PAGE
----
*click on any thumbnail to go to the review for that book*
Blurb: POLITICS ARE HELL
Kaylin wasn’t sent to the West March to start a war. Her mission to bring back nine Barrani might do just that, though. She traveled with a Dragon, and her presence is perceived as an act of aggression in the extremely hostile world of Barrani-Dragon politics. Internal Barrani politics are no less deadly, and Kaylin has managed—barely—to help the rescued Barrani evade both death and captivity at the hands of the Consort.
Before the unplanned “visit” to the West March, Kaylin invited the Consort to dinner. For obvious reasons, Kaylin wants to cancel dinner—forever. But the Consort is going to show up at the front door at the agreed-upon time. The fact that she tried to imprison Kaylin’s guests doesn’t matter at all…to her.
A private Barrani Hell, built of Shadow and malice, exists beneath the High Halls. It is the High Court’s duty to jail the creature at its heart—even if it means that Barrani victims are locked in the cage with it. The Consort is willing to do almost anything to free the trapped and end their eternal torment. And she needs the help of Kaylin’s houseguests—and Kaylin herself. Failure won’t be death—it will be Hell. And that’s where Kaylin is going.
It pains me greatly to write this, but… I didn’t love this book. I have adored this series (and pretty much every single thing put out by this author) from the very beginning, but…
There really wasn’t anything new in this book. Kaylin does all the same kinds of things that Kaylin has always done. There really wasn’t any real growth for her in this book. That and like the last one, I don’t feel like I got enough of the other characters that I want to have page time, mostly Severn and Nightshade. We didn’t even get to see Marcus or the Hawklord in this book. I’m not dissing this. It was not a bad book at all. It was still really good. I just didn’t feel like it did much to move the series forward. There was so much time spent on dealing with the cohort, in this and the last one, that nothing else has room to develop.
Things seem to be getting crowded for Kaylin in this series. She has become a collector, of people and magical creatures, and there are only so many new people/things you can introduce before you lose the important ones that have been there from the beginning. You see it heavily in this book.
I would love to see the next book having more of the feel of the earlier books where more time is spent with Kaylin actually doing things rather than massive chunks of time spent in her head. Characters need to grow. Absolutely. But there are things about characters that readers fall in love with and if you leave those things behind, you may end up leaving the readers behind as well. This book rides very close to that line for me.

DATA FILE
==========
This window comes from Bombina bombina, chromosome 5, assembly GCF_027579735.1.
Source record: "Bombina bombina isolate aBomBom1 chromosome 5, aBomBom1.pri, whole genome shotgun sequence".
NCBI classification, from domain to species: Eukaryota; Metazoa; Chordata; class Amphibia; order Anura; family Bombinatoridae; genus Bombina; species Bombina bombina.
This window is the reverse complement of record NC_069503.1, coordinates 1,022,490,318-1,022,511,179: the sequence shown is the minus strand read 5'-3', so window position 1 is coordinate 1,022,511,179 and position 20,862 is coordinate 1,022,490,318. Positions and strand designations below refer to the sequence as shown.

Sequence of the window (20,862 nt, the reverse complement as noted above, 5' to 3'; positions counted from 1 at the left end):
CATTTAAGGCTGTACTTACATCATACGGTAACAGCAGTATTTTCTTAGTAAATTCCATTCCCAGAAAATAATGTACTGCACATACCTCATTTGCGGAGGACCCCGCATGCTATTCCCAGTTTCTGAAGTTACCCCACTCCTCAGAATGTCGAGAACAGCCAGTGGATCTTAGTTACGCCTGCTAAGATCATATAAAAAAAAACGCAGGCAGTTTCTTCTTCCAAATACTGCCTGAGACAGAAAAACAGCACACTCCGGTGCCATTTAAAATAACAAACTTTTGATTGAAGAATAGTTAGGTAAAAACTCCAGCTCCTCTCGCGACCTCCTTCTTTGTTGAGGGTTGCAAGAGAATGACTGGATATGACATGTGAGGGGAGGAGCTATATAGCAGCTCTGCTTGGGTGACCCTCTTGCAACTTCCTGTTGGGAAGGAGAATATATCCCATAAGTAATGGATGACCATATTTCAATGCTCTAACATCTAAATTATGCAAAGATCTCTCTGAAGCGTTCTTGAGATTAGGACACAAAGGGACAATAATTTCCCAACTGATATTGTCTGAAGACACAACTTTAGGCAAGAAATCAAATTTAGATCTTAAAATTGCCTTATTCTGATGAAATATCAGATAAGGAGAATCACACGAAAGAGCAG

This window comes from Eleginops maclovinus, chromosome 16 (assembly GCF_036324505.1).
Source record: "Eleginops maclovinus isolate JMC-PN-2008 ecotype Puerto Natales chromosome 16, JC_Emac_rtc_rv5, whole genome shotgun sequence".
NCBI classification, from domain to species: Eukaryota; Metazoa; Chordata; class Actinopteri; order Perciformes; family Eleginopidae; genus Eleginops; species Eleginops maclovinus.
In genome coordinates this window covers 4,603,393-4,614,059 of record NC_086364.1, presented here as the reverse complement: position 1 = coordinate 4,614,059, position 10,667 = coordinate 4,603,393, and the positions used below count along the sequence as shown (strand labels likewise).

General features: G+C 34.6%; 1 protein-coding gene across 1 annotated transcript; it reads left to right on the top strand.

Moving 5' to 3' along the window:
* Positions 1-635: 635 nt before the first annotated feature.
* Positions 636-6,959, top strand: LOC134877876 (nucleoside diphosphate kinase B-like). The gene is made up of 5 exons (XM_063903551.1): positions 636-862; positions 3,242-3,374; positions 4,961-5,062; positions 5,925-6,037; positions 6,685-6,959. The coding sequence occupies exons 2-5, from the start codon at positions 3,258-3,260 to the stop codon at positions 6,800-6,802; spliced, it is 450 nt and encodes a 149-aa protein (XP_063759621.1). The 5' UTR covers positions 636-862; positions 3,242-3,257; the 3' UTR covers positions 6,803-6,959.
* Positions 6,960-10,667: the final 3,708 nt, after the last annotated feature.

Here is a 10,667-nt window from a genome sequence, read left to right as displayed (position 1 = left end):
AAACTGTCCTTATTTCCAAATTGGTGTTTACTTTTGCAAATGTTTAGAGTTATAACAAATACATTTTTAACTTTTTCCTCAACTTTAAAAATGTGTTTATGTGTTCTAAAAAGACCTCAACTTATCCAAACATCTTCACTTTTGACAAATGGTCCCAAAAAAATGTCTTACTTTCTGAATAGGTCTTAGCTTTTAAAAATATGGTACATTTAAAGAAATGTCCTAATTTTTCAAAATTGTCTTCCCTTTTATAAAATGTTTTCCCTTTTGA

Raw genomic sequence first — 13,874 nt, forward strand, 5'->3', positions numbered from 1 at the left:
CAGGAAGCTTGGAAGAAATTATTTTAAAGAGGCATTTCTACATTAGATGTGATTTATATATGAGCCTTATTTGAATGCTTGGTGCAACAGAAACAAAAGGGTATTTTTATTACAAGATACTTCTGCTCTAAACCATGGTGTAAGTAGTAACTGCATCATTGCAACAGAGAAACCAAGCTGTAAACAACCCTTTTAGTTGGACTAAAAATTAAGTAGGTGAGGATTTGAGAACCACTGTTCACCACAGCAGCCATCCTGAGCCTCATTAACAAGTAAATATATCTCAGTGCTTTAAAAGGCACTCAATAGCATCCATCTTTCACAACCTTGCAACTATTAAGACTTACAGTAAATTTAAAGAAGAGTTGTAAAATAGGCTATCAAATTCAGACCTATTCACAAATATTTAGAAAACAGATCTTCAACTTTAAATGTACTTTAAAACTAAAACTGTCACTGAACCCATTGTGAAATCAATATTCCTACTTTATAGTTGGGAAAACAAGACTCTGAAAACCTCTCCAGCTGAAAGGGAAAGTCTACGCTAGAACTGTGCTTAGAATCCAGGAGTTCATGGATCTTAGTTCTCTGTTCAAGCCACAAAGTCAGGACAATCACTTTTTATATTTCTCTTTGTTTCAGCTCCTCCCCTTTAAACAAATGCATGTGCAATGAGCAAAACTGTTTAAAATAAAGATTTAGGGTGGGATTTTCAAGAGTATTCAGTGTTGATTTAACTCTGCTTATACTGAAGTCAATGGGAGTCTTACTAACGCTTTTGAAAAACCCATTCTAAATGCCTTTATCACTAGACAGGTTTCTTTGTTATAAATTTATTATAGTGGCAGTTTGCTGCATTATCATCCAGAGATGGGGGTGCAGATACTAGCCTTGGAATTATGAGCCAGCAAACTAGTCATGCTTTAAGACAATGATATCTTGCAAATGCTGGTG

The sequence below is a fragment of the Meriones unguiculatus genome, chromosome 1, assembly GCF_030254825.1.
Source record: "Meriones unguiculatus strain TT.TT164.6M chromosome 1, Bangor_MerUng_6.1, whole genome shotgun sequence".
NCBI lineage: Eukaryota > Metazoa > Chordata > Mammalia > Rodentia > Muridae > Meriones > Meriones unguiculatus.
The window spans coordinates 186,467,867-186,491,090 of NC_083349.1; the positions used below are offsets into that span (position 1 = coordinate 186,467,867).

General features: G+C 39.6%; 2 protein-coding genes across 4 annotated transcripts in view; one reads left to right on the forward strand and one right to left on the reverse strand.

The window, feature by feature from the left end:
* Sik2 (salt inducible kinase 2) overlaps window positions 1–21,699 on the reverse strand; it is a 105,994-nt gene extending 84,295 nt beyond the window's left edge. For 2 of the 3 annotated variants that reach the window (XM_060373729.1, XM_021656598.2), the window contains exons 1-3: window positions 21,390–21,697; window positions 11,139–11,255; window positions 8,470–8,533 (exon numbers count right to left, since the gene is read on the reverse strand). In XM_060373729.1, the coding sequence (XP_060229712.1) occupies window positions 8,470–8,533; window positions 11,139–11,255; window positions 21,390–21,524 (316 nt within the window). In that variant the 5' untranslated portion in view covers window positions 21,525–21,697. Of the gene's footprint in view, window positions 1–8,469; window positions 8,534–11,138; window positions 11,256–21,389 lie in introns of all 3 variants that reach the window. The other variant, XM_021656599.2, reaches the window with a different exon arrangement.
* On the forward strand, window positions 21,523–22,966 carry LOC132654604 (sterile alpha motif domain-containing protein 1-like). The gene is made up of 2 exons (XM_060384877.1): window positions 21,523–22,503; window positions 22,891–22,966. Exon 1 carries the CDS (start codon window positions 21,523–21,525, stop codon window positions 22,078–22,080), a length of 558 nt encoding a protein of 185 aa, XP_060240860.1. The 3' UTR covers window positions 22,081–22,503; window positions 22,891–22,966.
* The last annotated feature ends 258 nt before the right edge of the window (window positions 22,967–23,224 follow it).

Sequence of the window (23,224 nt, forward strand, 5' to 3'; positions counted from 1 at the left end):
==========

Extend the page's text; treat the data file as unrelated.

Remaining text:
Blurb: WITH FRIENDS LIKE THESE, WHO NEEDS ENEMIES?
Private Kaylin Neya thought her home couldn’t possibly get more crowded. But when one of her housemates, Annarion, decides to undertake the Barrani Test of Name, his friends refuse to let him face his task alone—and Kaylin’s sentient home, Helen, is the only structure capable of shielding the rest of Elantra from the magnitude of their power.
Annarion and Mandoran almost caused the destruction of the High Halls once already. Add nine of their closest friends, and the danger is astronomically higher—especially since these guests are at the heart of a political firestorm. Imprisoned almost a millennium ago, their recent freedom threatens the rulership of several prominent Barrani families, and the machinations of those Lords make it almost impossible to tell friend from foe.
As political tensions ramp up, the shadows beneath the High Halls are seeking a freedom that has never been possible before. Kaylin must find a way to keep those shadows from escaping, or that freedom will destroy her city, the empire and everything she holds dear.
If I had to compare this to any of the others in the series, it is probably most like Cast in Peril. That said, I think this is the most different of all of the books so far. It is probably my second least favorite of the series.
Even though I still really enjoyed this, it felt like I was missing much of my favorite characters because the focus was almost entirely on the extended group of the cohort than on any of the established existing characters. It is obvious that Kaylin is bringing them into her sphere of people she considers hers, but I’m not as much of a fan of this group as I have been of every other character that has been brought in.
It was also missing a bit of what I’d consider classic Kaylin. Her personality is absolutely still there. She is still growing and maturing, but there was very little of her innate abilities displayed in this book so it almost felt as if even she were somewhat missing from this story.
This was a much lower key book, with the focus on the politics and intrigue of the Barrani court. If it follows a pattern being much like Cast in Peril (feeling sort of like a gap book to bridge major story arcs), then the next book will be much fuller in the sense of action and progress.
I am currently on a rereading binge. But again, being the occasionally brainless person I am, I completely forgot how many books are in this series. Probably because I only have the first few in print and the rest are digital. I had wanted to get them all read again before the new book came out. I have just started on book 9 of 13 and the new book came out a few days ago so I am way behind.